This curious, spherical, multi-capsule mic aims to take all the hassle out of capturing multi-instrument recordings. Does it work?
While multi-mic recording offers lots of flexibility, it requires a lot of expertise, and even then you can fall foul of phase problems. Zylia offer a much simpler approach for recording multiple musicians: everyone sets up around a single microphone array and then software takes care of the rest. If that sounds appealing then read on.
Zylia’s spherical microphone array, along with its associated software, permits 360-degree recording. Nothing new in that, you may say, as Soundfield have been doing that for a long time using just four capsules, but Zylia’s novel feature is its ability to automatically optimise its pickup patterns and directionality to suit the instruments being recorded, via a simple auto-learning process. Essentially it behaves like a number of discrete ‘virtual microphones’ working at the same time, the number depending on how many sound sources you need to record. The mic and its support software do most of the hard work for you, as there’s a very simple setup procedure, and the upper limit to the number of sound sources is far higher than anything you are likely to need.
The resulting separate ‘recordings’ made from each ‘virtual microphone’ are mixed to stereo but may be rebalanced using the simple ‘levels and pans’ mixer that comes as part of the Zylia Studio software package. Alternatively, the recording may be split into separate tracks, which you can then import into your DAW to continue working on them. It is also possible to decode the audio in surround. Currently this splitting is a post-recording process but I’m told that there are plans to develop a plug-in that can decode the separate audio streams for recording in real time. However, you can route the 19 onboard capsules, all of which have an omni response, to discrete DAW channels should you wish, as once the driver is loaded the mic shows up on your computer as a 19-input audio interface.
The technical details on how these omni mics can be used to create very directional virtual mics are not covered in the manual, but from Zylia’s description of the technique as ‘beam forming’ suggests that the processing may involve delays in much the same way as a beam-steering speaker array, but in reverse. There’s also little of any other kind of technical information, such as noise performance or frequency response, so all judgements in this case were subjective.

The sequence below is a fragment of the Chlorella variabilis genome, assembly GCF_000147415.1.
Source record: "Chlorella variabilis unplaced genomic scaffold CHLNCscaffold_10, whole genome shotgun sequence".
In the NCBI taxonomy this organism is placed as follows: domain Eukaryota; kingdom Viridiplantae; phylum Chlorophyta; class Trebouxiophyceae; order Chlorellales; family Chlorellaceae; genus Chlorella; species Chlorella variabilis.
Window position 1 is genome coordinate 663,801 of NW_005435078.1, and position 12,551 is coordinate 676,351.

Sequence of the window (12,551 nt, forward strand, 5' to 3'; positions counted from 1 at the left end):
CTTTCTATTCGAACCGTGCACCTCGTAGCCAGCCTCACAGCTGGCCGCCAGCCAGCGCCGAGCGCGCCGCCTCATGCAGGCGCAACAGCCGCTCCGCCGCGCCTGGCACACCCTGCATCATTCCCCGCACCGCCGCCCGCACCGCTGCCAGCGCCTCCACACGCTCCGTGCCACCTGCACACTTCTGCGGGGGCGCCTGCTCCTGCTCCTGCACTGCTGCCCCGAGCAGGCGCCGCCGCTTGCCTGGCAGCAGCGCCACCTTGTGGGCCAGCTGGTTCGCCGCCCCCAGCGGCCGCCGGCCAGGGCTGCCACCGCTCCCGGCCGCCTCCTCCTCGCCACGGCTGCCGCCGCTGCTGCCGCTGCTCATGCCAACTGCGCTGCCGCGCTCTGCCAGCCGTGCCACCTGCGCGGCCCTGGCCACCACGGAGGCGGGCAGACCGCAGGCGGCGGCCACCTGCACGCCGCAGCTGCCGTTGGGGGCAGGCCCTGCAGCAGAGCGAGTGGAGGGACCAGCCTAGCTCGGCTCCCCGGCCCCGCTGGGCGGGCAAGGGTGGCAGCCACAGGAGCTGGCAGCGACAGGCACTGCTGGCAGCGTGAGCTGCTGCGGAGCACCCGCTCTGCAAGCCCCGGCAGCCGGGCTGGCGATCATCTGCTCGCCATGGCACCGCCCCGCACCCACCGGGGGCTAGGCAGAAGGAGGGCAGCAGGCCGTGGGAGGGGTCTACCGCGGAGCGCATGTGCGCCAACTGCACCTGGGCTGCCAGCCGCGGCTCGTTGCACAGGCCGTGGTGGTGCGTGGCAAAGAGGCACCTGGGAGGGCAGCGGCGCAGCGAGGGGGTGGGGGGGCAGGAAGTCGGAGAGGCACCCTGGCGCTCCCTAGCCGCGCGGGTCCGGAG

The package comprises the Zylia ZM-1 spherical 19-element mic array, stand-mounting hardware with a thread adaptor, a USB cable and instructions for downloading the software for Mac OS, Linux and Windows platforms. Drivers are also downloaded from the Zylia web site. Recordings are made in WAV format at up to 48kHz, 24-bit resolution. A quick-start guide is included, and a full manual is available online, but using the system turned out to be almost childishly simple. Once you plug the mic into a USB port, it is powered up and an LED ring around its centre lights up blue. This turns red when recording or green if in test mode. If you find the light distracting it can be dimmed or extinguished.
Around 100mm in diameter, the spherical shell is made from metal and finished in what looks like a black powder coating. The larger of the grilles covering its surface protect the 19 capsules, nine on the bottom half and 10 on the top. From what I can tell, the smaller grilles are purely cosmetic. At the base of the sphere is a cast-metal, three-legged desk stand with a recess cut between two of the legs to allow access to the USB port at the bottom of the sphere. A thread adaptor is fitted centrally below the sphere to allow conventional stand-mounting, which is the preferred way to use the microphone. The optimum height for operation is to have the sphere around the same height above the ground as the instruments being recorded.
Once you tell the software that you want to start a new session, it guides you through the calibration procedure, in which each of the performers, ideally set up around the mic at roughly equal angles, is asked in turn to record eight seconds of audio. At this stage you can also pick the type of sound source from a graphical menu, whereupon the appropriate icon shows up in the software mixer. The software then works out the direction of the sound sources, the polar pattern required for each, and if you have selected an instrument type during calibration, it also adds further instrument-specific processing to maximise separation. Many common instruments are listed along with an ‘Other’ option. There’s no gain setting so if the recording level is too high you just have to move the sound source further from the mix. When the calibration is complete you get to see a graphic of the mic along with the placement of the sources.